Supers, Inc has some neat concepts and gamers considering a slightly dystopian supers game might want to look at it for ideas. In 54 pages we get background and characters (14 pages), mechanics and stats (22 pages), an adventure (12 pages), and cover and fluff (6 pages). The book includes a highly compressed version of the Iridium Core Lite rules. Players spend points to buy stats, skills, and powers. Resolution works by rolling a d20 under their relevant skill+ bonus number. I think Supers, INC could easily be expanded- both in material and page count to give this game room to breathe. As it is, despite the density it doesn't feel like there's enough here to power a compelling campaign. Point buy. Various dice resolution.

13. Supers20 (2009)
Modern20 is RPGObjects reworking of the d20 Modern system to support a faster and more cinematic game. It streamlines some systems and ties advancement to achieving story goals. Supers20 takes and reworks the concepts from '02's Vigilance: Absolute Power (mentioned on the earlier list). It does away with several elements including power points and stunts. Supers20 builds on the Modern20 framework, using the occupations from those and adding some new ones. I especially like the idea of the "Super Team" class. Your characters has been raised in and trained with the idea of working with an established group (think Fantastic Four, or perhaps Astra from Astro City). Powers are represented by feats, which can be modified by use of the Power Control skill. At only 56-pages, Supers20 packs things in. Most of that covers the powers, but the last third offers advice on genres and campaigns. Useful for d20 aficionados. Various generation options, class and level advancement. Various dice resolution.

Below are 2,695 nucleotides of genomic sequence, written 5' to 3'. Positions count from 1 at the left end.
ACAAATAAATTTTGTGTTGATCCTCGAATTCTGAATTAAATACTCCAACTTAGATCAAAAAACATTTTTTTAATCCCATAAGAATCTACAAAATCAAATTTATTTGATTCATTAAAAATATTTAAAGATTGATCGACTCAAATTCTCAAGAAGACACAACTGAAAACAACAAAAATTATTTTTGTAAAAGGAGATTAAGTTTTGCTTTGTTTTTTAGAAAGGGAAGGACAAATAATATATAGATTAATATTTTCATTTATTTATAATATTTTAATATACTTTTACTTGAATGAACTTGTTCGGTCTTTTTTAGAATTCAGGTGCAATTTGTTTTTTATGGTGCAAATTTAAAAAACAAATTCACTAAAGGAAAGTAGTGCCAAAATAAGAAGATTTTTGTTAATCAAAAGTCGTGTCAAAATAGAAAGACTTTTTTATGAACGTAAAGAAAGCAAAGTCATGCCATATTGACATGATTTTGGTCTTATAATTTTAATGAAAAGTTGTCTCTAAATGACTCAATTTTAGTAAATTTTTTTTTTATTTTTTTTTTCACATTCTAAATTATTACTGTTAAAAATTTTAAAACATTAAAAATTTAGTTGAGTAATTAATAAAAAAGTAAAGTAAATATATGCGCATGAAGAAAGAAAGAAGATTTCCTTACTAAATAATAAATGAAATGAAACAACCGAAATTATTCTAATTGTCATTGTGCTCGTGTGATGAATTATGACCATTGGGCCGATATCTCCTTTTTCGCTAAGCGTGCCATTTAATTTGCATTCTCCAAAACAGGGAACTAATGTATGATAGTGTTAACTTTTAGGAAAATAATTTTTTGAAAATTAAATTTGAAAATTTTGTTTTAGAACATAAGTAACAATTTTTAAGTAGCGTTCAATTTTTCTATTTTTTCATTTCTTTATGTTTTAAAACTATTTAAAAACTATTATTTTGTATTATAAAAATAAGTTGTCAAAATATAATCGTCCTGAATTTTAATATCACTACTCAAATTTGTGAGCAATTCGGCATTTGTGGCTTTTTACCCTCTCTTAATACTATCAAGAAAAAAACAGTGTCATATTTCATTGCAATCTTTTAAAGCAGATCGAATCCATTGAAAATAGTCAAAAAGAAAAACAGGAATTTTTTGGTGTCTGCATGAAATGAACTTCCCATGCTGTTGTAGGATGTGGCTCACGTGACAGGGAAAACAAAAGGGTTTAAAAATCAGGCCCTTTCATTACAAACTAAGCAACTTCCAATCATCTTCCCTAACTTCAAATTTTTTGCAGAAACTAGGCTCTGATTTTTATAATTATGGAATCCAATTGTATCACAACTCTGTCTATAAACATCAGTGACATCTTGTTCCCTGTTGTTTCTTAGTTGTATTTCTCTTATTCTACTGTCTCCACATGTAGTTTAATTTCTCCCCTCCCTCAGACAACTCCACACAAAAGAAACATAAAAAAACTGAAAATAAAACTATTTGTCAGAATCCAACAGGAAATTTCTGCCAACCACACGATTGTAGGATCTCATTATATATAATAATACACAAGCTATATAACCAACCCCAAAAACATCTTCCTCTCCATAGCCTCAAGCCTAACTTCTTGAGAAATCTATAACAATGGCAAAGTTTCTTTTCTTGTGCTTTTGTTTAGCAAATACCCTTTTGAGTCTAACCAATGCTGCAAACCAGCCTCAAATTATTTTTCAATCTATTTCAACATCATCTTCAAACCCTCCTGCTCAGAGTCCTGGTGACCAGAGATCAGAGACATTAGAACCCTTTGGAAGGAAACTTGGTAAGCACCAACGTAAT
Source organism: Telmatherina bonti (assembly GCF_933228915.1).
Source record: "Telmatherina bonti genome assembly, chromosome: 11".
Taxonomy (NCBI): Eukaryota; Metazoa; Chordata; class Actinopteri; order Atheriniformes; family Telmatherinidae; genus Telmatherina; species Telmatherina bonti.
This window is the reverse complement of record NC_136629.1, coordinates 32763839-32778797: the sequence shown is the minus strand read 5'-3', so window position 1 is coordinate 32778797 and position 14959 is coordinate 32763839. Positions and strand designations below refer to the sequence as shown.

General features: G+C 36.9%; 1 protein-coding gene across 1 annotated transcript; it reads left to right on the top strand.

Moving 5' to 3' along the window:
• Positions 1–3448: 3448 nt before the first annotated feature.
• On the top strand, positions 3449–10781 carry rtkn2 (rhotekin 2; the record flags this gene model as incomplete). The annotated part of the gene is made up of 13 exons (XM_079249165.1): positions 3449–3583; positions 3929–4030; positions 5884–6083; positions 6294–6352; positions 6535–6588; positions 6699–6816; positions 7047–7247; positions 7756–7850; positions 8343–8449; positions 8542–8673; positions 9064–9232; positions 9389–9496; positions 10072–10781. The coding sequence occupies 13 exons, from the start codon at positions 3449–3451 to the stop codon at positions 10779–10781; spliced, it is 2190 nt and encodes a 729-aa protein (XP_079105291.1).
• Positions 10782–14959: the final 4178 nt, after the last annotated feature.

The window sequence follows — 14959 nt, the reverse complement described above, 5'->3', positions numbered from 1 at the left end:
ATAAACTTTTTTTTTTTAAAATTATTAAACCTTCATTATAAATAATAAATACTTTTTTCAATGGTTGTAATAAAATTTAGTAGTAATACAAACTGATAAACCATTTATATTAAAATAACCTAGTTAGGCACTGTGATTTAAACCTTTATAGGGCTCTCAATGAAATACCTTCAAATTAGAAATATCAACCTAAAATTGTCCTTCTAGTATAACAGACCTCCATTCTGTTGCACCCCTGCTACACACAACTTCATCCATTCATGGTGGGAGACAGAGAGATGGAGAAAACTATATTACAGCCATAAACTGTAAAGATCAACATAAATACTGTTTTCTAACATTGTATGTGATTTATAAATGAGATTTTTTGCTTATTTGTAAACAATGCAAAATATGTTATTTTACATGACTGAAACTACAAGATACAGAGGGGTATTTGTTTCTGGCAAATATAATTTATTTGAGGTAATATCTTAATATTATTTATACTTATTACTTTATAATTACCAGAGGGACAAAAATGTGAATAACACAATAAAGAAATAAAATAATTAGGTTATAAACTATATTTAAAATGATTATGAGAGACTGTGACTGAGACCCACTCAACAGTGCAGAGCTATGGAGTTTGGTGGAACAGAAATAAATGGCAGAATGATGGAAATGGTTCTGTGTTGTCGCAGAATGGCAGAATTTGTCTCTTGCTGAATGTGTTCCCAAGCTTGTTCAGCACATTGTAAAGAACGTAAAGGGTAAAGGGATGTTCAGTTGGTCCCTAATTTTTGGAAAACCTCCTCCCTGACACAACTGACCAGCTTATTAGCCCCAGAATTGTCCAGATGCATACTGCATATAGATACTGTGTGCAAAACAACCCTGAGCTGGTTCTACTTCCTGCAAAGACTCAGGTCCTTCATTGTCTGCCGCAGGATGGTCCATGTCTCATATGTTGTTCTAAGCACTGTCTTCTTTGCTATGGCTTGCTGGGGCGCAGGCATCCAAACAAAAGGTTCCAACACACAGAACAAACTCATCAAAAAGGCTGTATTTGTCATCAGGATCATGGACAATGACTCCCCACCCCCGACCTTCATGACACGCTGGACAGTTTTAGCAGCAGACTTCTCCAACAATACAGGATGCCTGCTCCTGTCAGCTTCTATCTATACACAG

14. This Favored Land (2009)